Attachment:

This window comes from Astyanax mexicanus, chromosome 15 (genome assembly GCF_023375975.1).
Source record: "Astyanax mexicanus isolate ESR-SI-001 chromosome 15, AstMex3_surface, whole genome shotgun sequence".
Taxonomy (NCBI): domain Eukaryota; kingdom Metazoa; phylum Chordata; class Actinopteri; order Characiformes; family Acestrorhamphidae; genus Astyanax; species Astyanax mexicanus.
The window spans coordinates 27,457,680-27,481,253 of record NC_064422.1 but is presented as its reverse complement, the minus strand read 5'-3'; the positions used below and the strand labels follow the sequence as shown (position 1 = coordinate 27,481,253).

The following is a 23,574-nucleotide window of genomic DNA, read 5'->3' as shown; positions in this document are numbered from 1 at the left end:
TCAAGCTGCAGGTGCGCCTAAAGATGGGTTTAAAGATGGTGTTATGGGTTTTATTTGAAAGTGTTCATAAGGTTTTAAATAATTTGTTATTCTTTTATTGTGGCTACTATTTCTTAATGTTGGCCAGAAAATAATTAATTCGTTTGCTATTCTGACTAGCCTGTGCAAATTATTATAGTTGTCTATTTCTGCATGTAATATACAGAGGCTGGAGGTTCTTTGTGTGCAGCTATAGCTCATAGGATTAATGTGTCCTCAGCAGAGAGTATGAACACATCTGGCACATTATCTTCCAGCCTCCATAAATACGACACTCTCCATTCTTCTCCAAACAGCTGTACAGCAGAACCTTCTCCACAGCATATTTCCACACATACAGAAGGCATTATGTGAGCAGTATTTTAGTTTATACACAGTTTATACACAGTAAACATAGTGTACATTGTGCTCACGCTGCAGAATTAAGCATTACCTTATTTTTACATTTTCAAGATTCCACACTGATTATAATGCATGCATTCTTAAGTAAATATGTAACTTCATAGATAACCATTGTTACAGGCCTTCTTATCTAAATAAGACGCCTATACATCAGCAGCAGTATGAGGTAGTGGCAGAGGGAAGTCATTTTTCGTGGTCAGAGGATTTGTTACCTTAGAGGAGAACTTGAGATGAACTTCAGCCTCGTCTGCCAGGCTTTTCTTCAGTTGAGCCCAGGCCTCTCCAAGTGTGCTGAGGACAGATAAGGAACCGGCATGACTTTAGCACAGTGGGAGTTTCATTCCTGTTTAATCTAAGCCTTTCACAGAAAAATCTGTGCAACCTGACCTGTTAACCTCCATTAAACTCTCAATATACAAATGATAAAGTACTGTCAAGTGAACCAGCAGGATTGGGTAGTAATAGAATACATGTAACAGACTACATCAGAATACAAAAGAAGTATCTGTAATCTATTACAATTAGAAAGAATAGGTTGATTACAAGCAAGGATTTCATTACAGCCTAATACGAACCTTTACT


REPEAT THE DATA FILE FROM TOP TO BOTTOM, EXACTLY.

This window comes from Astyanax mexicanus, chromosome 15 (genome assembly GCF_023375975.1).
Source record: "Astyanax mexicanus isolate ESR-SI-001 chromosome 15, AstMex3_surface, whole genome shotgun sequence".
Taxonomy (NCBI): domain Eukaryota; kingdom Metazoa; phylum Chordata; class Actinopteri; order Characiformes; family Acestrorhamphidae; genus Astyanax; species Astyanax mexicanus.
The window spans coordinates 27,457,680-27,481,253 of record NC_064422.1 but is presented as its reverse complement, the minus strand read 5'-3'; the positions used below and the strand labels follow the sequence as shown (position 1 = coordinate 27,481,253).

The following is a 23,574-nucleotide window of genomic DNA, read 5'->3' as shown; positions in this document are numbered from 1 at the left end:
TCAAGCTGCAGGTGCGCCTAAAGATGGGTTTAAAGATGGTGTTATGGGTTTTATTTGAAAGTGTTCATAAGGTTTTAAATAATTTGTTATTCTTTTATTGTGGCTACTATTTCTTAATGTTGGCCAGAAAATAATTAATTCGTTTGCTATTCTGACTAGCCTGTGCAAATTATTATAGTTGTCTATTTCTGCATGTAATATACAGAGGCTGGAGGTTCTTTGTGTGCAGCTATAGCTCATAGGATTAATGTGTCCTCAGCAGAGAGTATGAACACATCTGGCACATTATCTTCCAGCCTCCATAAATACGACACTCTCCATTCTTCTCCAAACAGCTGTACAGCAGAACCTTCTCCACAGCATATTTCCACACATACAGAAGGCATTATGTGAGCAGTATTTTAGTTTATACACAGTTTATACACAGTAAACATAGTGTACATTGTGCTCACGCTGCAGAATTAAGCATTACCTTATTTTTACATTTTCAAGATTCCACACTGATTATAATGCATGCATTCTTAAGTAAATATGTAACTTCATAGATAACCATTGTTACAGGCCTTCTTATCTAAATAAGACGCCTATACATCAGCAGCAGTATGAGGTAGTGGCAGAGGGAAGTCATTTTTCGTGGTCAGAGGATTTGTTACCTTAGAGGAGAACTTGAGATGAACTTCAGCCTCGTCTGCCAGGCTTTTCTTCAGTTGAGCCCAGGCCTCTCCAAGTGTGCTGAGGACAGATAAGGAACCGGCATGACTTTAGCACAGTGGGAGTTTCATTCCTGTTTAATCTAAGCCTTTCACAGAAAAATCTGTGCAACCTGACCTGTTAACCTCCATTAAACTCTCAATATACAAATGATAAAGTACTGTCAAGTGAACCAGCAGGATTGGGTAGTAATAGAATACATGTAACAGACTACATCAGAATACAAAAGAAGTATCTGTAATCTATTACAATTAGAAAGAATAGGTTGATTACAAGCAAGGATTTCATTACAGCCTAATACGAACCTTTACT